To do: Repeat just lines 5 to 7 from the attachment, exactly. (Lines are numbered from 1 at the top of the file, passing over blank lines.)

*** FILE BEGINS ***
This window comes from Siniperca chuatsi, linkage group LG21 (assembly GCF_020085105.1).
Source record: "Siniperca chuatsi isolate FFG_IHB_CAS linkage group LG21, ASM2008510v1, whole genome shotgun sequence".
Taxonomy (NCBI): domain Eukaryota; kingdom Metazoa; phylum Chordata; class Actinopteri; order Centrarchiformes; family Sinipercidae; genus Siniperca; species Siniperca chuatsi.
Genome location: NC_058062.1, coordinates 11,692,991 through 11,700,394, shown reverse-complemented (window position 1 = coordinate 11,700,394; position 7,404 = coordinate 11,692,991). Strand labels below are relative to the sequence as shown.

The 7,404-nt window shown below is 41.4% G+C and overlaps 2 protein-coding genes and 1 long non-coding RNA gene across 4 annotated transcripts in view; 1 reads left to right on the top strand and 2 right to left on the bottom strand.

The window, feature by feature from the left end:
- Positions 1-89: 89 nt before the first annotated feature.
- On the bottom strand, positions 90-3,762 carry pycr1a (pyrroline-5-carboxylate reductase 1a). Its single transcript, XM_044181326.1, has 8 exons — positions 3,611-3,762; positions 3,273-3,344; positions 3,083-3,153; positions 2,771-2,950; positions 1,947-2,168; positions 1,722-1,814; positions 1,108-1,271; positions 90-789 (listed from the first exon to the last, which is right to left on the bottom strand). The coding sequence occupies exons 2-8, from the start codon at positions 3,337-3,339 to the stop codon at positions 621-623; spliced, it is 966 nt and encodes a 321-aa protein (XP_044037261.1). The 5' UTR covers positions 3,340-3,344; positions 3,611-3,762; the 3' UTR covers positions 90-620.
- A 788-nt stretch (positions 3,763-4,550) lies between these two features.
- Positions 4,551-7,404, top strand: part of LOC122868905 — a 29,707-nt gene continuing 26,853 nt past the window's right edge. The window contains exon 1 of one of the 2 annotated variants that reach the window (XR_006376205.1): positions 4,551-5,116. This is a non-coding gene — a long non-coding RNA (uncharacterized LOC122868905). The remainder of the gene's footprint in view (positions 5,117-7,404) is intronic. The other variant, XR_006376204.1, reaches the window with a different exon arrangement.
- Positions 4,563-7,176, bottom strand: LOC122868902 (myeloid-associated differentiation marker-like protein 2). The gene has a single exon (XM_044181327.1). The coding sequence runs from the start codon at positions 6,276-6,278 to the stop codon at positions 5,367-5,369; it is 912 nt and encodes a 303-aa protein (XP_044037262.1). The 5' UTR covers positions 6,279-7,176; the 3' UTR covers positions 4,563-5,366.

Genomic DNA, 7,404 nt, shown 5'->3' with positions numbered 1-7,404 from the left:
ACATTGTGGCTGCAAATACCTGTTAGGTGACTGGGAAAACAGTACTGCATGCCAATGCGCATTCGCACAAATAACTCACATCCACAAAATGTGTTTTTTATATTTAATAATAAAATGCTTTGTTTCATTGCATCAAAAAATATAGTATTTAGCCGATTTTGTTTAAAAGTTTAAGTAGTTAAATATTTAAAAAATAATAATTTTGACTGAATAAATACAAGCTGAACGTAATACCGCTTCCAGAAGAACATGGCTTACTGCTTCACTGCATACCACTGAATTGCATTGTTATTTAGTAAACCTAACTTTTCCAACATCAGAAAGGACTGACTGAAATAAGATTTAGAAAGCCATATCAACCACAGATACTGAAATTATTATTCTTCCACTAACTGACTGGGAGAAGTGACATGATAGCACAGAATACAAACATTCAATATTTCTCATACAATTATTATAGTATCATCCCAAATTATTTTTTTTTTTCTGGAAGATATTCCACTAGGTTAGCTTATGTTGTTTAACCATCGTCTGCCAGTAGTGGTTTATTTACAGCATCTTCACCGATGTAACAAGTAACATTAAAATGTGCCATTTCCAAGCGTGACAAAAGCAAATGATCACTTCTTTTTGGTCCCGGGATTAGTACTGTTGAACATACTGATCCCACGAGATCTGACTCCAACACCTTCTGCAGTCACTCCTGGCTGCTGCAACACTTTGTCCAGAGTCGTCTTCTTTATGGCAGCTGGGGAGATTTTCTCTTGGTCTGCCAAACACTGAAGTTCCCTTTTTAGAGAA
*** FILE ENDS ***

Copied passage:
The 7,404-nt window shown below is 41.4% G+C and overlaps 2 protein-coding genes and 1 long non-coding RNA gene across 4 annotated transcripts in view; 1 reads left to right on the top strand and 2 right to left on the bottom strand.

The window, feature by feature from the left end:
- Positions 1-89: 89 nt before the first annotated feature.